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After ice storm, thinking of the birds

Betty Atchison sits between the two birdhouses she decorated in an effort to provide more shelter for local birds. (Alyson Buschena/Daily Globe)1 / 2
Teresa Moser decorated two birdhouses at Worthington's South Shore Care Center, where she is a resident. (Alyson Bushchena/Daily Globe)2 / 2

WORTHINGTON -- After April's ice storm, Betty Atchison and Teresa Moser, both residents at South Shore Care Center, were worried.

Concerned that birds would have less shelter this spring after countless branches fell to the ground, they wanted to do something to help. Atchison went to Susan Wellendorf, activity director at South Shore Care Center, to ask if they could decorate and place birdhouses near the facility.

"She said to me, 'I really feel bad. Those little birds don't have any homes any more, I bet,'" Wellendorf recalled.

For Atchison, providing a home for the local birds was simply following the direction God had placed in her heart.

"Those little birdies, they didn't have any place to go for shelter, and we just had to figure something out," Atchison said. "God placed birds here to give us joy and peace and happiness."

Wellendorf ordered six small, wooden birdhouses for the two women and any other residents interested in helping with the project. Atchison and Moser each finished two birdhouses and were able to decorate them however they wanted.

"I didn't have anything to do with it -- they did it," Wellendorf said, adding that she was amazed at Atchison's and Moser's dedication and attention to detail. "They worked on those birdhouses every Thursday afternoon, and if you get close to the houses, you'll see the detailed work that they did."

Atchison chose to paint one birdhouse yellow with a welcome sign below, and a house number above the opening and musical notes around the front. She decorated the other house in a bold red.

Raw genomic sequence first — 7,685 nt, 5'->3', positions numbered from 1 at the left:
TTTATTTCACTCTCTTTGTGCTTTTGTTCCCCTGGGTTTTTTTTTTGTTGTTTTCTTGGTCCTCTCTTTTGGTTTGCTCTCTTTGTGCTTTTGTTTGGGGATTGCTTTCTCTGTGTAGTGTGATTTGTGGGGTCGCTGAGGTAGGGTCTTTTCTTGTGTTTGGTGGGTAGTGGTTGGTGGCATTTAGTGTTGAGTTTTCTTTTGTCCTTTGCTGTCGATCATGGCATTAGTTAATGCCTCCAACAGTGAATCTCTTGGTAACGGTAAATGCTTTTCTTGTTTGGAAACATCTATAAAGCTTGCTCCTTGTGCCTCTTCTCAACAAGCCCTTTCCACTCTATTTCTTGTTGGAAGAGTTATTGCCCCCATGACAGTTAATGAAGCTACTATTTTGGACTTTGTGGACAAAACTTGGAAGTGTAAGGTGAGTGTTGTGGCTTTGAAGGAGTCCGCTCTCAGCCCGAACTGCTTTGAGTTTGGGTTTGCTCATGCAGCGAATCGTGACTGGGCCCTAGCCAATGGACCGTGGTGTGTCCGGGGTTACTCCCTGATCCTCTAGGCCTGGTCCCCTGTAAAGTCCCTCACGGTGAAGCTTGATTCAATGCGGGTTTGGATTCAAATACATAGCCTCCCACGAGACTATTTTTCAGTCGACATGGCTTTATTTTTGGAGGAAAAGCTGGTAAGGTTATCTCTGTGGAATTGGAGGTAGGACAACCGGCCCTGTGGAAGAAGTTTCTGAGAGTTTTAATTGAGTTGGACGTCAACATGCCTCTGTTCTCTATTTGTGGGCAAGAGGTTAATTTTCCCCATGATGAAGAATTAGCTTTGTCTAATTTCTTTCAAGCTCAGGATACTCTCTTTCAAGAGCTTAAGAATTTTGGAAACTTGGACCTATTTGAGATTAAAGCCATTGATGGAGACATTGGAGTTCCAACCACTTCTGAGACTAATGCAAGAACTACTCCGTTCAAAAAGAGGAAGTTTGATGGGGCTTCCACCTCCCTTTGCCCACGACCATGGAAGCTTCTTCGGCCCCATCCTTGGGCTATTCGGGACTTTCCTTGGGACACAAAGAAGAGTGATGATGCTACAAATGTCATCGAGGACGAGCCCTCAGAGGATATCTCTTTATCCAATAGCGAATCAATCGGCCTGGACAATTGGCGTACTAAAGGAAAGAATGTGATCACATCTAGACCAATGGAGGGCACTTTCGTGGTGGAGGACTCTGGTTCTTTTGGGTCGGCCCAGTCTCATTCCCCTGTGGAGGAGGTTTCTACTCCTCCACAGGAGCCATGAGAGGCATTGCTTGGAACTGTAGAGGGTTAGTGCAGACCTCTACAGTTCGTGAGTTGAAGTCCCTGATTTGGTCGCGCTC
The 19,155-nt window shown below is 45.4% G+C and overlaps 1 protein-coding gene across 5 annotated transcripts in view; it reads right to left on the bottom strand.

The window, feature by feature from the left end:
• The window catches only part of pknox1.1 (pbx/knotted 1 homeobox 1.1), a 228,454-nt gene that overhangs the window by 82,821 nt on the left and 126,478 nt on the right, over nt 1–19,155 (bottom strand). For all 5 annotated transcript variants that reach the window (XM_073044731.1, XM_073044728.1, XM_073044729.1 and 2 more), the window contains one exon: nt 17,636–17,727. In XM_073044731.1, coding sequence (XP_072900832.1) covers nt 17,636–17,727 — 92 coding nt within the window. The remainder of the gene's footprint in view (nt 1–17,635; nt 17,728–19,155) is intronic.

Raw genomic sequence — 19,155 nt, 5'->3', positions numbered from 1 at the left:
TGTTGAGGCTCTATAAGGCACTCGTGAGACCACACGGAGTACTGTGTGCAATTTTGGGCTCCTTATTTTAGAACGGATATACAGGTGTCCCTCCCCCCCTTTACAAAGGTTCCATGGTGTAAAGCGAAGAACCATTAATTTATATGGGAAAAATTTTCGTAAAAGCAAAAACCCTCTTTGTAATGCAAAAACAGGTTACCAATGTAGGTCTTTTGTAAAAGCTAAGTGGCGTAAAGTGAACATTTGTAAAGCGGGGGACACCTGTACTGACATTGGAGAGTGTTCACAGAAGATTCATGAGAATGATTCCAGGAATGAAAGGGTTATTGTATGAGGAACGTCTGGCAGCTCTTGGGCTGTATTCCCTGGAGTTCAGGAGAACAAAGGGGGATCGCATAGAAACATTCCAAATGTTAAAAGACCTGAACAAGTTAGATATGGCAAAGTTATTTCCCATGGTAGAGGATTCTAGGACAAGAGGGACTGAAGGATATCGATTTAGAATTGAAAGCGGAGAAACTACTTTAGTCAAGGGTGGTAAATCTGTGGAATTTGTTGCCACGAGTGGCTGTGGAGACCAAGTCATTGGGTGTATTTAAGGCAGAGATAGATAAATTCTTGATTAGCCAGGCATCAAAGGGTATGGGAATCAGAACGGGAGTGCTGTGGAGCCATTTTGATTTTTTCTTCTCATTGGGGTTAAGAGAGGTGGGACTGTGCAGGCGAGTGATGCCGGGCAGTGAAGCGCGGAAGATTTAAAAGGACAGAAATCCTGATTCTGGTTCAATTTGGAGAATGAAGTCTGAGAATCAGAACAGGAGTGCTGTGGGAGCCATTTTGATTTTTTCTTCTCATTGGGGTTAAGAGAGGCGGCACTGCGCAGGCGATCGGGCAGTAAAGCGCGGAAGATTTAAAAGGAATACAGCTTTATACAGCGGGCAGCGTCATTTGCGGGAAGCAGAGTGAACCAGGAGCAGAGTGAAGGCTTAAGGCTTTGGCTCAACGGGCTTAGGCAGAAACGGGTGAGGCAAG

Moser painted one birdhouse lime green with a fuschia roof and the second blue with a bright sun, flowers and yellow bird on top.

"They worked long and hard on them," Wellendorf said. "Teresa even took it to her room to work on."

Moser said she has been doing art and craft projects "forever," and that she is happy with how the birdhouses turned out.

"I just hope they come and live in them now," she said. "I put a lot of hours into that."

After Atchison and Moser completed their efforts, they requested the birdhouses be placed outside of their windows so they could watch the homes as new residents get settled.

"If we can put a smile on their face, we've done our job," Wellendorf said of the project.

The two remaining birdhouses are still being worked on by other residents.

"Betty was really adamant about getting them out here right away," Wellendorf said.

Offering residents the opportunity to do as many activities as possible is one of South Shore Care Center's goals, Wellendorf explained.

"We have a resident council, and they help decide (activities) -- I mean, it's their house, it's their home," she said. "They pick trips that we take and activities that we do. We try real hard to do whatever they want to do if it is at all possible."

Future activities for the residents of South Shore Care Center include a tour of the Worthington Fire Hall and the Nobles County Fair.

Daily Globe Reporter Alyson Buschena may be reached at 376-7322.

Alyson Buschena
Alyson joined the Daily Globe newsroom staff after spending a year in Latin America. A native of Fulda and graduate of the University of Northwestern, she has a bachelor's degree in English with a dual concentration in Literature and Writing and a minor in Spanish. At the Daily Globe, Alyson covers the crime beat as well as Pipestone and Murray counties, community news and feature stories. In her spare time, she enjoys traveling, reading, and cooking. More of Alyson's writing can be found at
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